Studio: Image Entertainment
Director: B. Harrison Smith
Writer: B. Harrison Smith
Producer: Brian Gallagher, B. Harrison Smith
Stars: Eric Roberts, Danielle Harris, Joe Raffa, Nicole Cinaglia, Ashley Sumner, Montana Marks, Gnomi Gre, Alexander Mandell, Davy Raphaely, Angel Valerio, Kyle Patrick Brennan, Angel Sanchez, Brian Gallagher, Felissa Rose
Ten participants in a reality TV show created by a former horror movie director discover that a real killer is on the loose in their camp.
Without the presence of Eric Roberts and Danielle Harris, “Camp Dread” would still be recognizable as a typical cabin in the woods teen slasher, although it would be nearly unrecognizable as a professionally made feature. A wrinkle or two in the story and a few isolated moments keep interest in the movie somewhat level, but it is frequently a demanding duty to look past the clumsy technical side of the production.
Eric Roberts is Julian Barrett, a fallen from grace director whose trilogy of “Summer Camp” horror movies made him a film industry titan in the 1980’s. Barrett now plans to remake “Summer Camp” by using a phony reality show as his template. Thinking they are contestants on a TV program with a $1,000,000 prize, ten troubled twentysomethings are forced to participate in a murder mystery boot camp when they are actually storyboarding an improv script for Barrett’s new movie.
There is also a $1,000,000 prize for any viewer who can remember just two of these ten characters’ names once the movie is over. With a premise set around a fictional 80’s horror franchise, it would be logical to think “Camp Dread” might employ stylish homage or in-jokes capitalizing on the genre-related scenario. Instead, the stereotyped cast of hotheaded jock, chubby goofball, slutty hot girl, brooding loner, and the rest of the ho-hum lot really are just clichéd characters and not clever takes on genre tropes.
Worse still, the ten of them are all on the brink of jail time, rehab, or some sort of institutionalized punishment for abhorrent behavior up to and including murder. It basically makes every single one of them a rotten person who is impossible to have any sympathy for, and thoroughly annoying to be around for 95 minutes.
When it comes to his B-movie appearances, Eric Roberts is hit or miss, with more performances falling in that latter category as opposed to the former. “Camp Dread” is actually one where Roberts brings exactly what the role calls for as he slides effortlessly into the part of a filmmaker past his prime, but still cagey enough to bare his fangs at the talent while asserting his authority. Roberts is in the right mood to give the part weight as well as casual slyness, though the written material lets him down by not providing any creativity to let him, or anyone else for that matter, truly shine.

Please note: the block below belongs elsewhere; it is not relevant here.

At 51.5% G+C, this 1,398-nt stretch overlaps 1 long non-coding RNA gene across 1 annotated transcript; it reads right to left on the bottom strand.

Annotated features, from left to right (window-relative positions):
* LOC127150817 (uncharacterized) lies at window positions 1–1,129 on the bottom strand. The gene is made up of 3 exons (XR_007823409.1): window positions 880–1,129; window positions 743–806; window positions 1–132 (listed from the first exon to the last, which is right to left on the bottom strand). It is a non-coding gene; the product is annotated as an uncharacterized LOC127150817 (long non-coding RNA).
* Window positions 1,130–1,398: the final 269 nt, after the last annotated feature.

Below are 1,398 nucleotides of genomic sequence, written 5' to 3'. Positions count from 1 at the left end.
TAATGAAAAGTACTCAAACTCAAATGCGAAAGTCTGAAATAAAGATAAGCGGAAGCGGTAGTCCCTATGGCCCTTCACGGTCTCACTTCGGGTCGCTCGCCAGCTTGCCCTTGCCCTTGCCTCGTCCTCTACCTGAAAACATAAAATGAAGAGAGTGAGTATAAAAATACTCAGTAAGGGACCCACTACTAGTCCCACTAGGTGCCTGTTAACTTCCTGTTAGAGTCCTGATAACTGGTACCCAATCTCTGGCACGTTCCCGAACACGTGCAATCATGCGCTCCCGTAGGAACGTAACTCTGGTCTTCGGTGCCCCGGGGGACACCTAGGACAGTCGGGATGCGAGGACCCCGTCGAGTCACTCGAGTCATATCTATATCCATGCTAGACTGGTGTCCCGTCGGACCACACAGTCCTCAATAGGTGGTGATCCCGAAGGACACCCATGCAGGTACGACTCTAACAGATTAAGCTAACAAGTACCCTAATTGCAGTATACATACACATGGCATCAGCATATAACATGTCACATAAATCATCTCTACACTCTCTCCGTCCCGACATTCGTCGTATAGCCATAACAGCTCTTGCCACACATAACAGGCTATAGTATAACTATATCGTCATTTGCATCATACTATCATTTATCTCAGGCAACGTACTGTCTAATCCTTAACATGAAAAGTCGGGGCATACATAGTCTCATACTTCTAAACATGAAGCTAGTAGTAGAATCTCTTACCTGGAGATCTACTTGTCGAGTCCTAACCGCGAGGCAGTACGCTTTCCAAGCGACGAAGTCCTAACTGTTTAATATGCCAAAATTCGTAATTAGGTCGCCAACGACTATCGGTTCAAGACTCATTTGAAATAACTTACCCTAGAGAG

“Camp Dread” is guilty of the old dangled carrot con of casting a fan favorite whose screentime is grossly disproportionate to his/her billing. Empress of the modern scream queens Danielle Harris has her face on the cover art, her name above the title, and second billing as a star performer. Yet her two inessential scenes clock in for a total of barely a tick over four minutes.
It may be an oft-used tactic to draw fans to a film, but it is also a great way to jilt everyone who leaves feeling misled. Low-budget indie horror films have to be forgiven for doing all they can to draw an audience, yet when so much of the production is rough-edged, you have to question if that budget chunk allotted for Harris’ day rate should have been spent polishing up the film’s underachieving look.
Particularly glaring is the shoddy color timing. Temperature and skin tones change mid-scene on a regular basis. Some exterior shots look like they take place at different times of day, not because they were shot during different hours, but because the color balance is inconsistent.
The film has a composer, but there are long stretches where music is sorely needed, yet conspicuously absent. The script and the cinematography already have their work cut out with creating mood. Noticeable silences only add to the flat feel and lackluster atmosphere.
Cleve Hall’s special effects are disappointingly uninspired. Kills are created with a number of bland setups including the old dangling eyeball gore, a barbed wire garrote, and one guy even dies boringly by eating a poisoned sandwich. A gag involving a severed head and a slingshot is meant to be original, but it comes across goofily and at a time when the movie has already exhausted all hope of committing something memorable to the screen.
Considering the terrible dialogue, milky visuals, and lacking attention to detail, the 11th hour unexpected twist and reliable performance of Eric Roberts in the lead are too little to take “Camp Dread” out of mediocre territory and qualify it as good. When so many other horror films with similar scope display so much more ambition, dedication, and commitment to putting forth a quality effort, giving “Camp Dread” a pass for being merely okay simply does not feel fair.
NOTE: “Camp Dread” was originally titled “Dead.tv.”
Review Score: 50